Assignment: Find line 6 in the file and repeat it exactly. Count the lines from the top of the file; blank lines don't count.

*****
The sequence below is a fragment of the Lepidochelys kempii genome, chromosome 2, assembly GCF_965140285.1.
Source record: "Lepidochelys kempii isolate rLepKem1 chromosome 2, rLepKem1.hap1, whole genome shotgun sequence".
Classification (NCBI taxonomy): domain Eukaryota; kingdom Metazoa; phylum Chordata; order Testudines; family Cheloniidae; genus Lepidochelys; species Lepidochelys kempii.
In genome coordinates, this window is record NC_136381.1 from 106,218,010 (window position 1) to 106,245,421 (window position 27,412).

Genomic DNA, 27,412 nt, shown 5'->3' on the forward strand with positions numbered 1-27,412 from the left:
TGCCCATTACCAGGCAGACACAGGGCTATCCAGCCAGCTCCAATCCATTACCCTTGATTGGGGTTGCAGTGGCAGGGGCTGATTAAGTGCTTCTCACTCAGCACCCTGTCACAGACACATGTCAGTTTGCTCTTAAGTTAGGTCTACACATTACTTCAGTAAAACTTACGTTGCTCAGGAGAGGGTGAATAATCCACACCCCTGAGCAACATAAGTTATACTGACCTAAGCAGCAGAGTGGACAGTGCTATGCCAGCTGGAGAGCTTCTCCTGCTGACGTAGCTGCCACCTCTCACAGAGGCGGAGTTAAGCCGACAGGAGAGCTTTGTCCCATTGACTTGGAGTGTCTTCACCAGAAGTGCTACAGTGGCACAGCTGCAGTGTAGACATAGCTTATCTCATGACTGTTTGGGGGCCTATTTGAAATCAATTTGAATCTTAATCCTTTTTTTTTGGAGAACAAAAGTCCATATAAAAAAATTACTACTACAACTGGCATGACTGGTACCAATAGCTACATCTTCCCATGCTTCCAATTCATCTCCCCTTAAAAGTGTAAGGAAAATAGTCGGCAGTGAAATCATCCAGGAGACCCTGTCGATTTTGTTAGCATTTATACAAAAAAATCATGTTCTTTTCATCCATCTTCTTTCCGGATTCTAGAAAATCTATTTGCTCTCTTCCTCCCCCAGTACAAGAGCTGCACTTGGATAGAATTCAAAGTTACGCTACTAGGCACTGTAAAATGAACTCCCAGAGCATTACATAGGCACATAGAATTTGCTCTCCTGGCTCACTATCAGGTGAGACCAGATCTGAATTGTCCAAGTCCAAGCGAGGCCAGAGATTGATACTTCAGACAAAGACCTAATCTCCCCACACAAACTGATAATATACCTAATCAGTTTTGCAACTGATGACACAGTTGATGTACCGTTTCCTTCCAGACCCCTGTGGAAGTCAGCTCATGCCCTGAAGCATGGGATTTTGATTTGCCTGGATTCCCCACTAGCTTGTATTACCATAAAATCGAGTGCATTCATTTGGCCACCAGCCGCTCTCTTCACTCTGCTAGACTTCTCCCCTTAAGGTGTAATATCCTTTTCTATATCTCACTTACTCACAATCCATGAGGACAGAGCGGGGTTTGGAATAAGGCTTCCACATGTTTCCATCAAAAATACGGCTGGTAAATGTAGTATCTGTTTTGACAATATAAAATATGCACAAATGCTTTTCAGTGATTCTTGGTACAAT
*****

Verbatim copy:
TGCCCATTACCAGGCAGACACAGGGCTATCCAGCCAGCTCCAATCCATTACCCTTGATTGGGGTTGCAGTGGCAGGGGCTGATTAAGTGCTTCTCACTCAGCACCCTGTCACAGACACATGTCAGTTTGCTCTTAAGTTAGGTCTACACATTACTTCAGTAAAACTTACGTTGCTCAGGAGAGGGTGAATAATCCACACCCCTGAGCAACATAAGTTATACTGACCTAAGCAGCAGAGTGGACAGTGCTATGCCAGCTGGAGAGCTTCTCCTGCTGACGTAGCTGCCACCTCTCACAGAGGCGGAGTTAAGCCGACAGGAGAGCTTTGTCCCATTGACTTGGAGTGTCTTCACCAGAAGTGCTACAGTGGCACAGCTGCAGTGTAGACATAGCTTATCTCATGACTGTTTGGGGGCCTATTTGAAATCAATTTGAATCTTAATCCTTTTTTTTTGGAGAACAAAAGTCCATATAAAAAAATTACTACTACAACTGGCATGACTGGTACCAATAGCTACATCTTCCCATGCTTCCAATTCATCTCCCCTTAAAAGTGTAAGGAAAATAGTCGGCAGTGAAATCATCCAGGAGACCCTGTCGATTTTGTTAGCATTTATACAAAAAAATCATGTTCTTTTCATCCATCTTCTTTCCGGATTCTAGAAAATCTATTTGCTCTCTTCCTCCCCCAGTACAAGAGCTGCACTTGGATAGAATTCAAAGTTACGCTACTAGGCACTGTAAAATGAACTCCCAGAGCATTACATAGGCACATAGAATTTGCTCTCCTGGCTCACTATCAGGTGAGACCAGATCTGAATTGTCCAAGTCCAAGCGAGGCCAGAGATTGATACTTCAGACAAAGACCTAATCTCCCCACACAAACTGATAATATACCTAATCAGTTTTGCAACTGATGACACAGTTGATGTACCGTTTCCTTCCAGACCCCTGTGGAAGTCAGCTCATGCCCTGAAGCATGGGATTTTGATTTGCCTGGATTCCCCACTAGCTTGTATTACCATAAAATCGAGTGCATTCATTTGGCCACCAGCCGCTCTCTTCACTCTGCTAGACTTCTCCCCTTAAGGTGTAATATCCTTTTCTATATCTCACTTACTCACAATCCATGAGGACAGAGCGGGGTTTGGAATAAGGCTTCCACATGTTTCCATCAAAAATACGGCTGGTAAATGTAGTATCTGTTTTGACAATATAAAATATGCACAAATGCTTTTCAGTGATTCTTGGTACAAT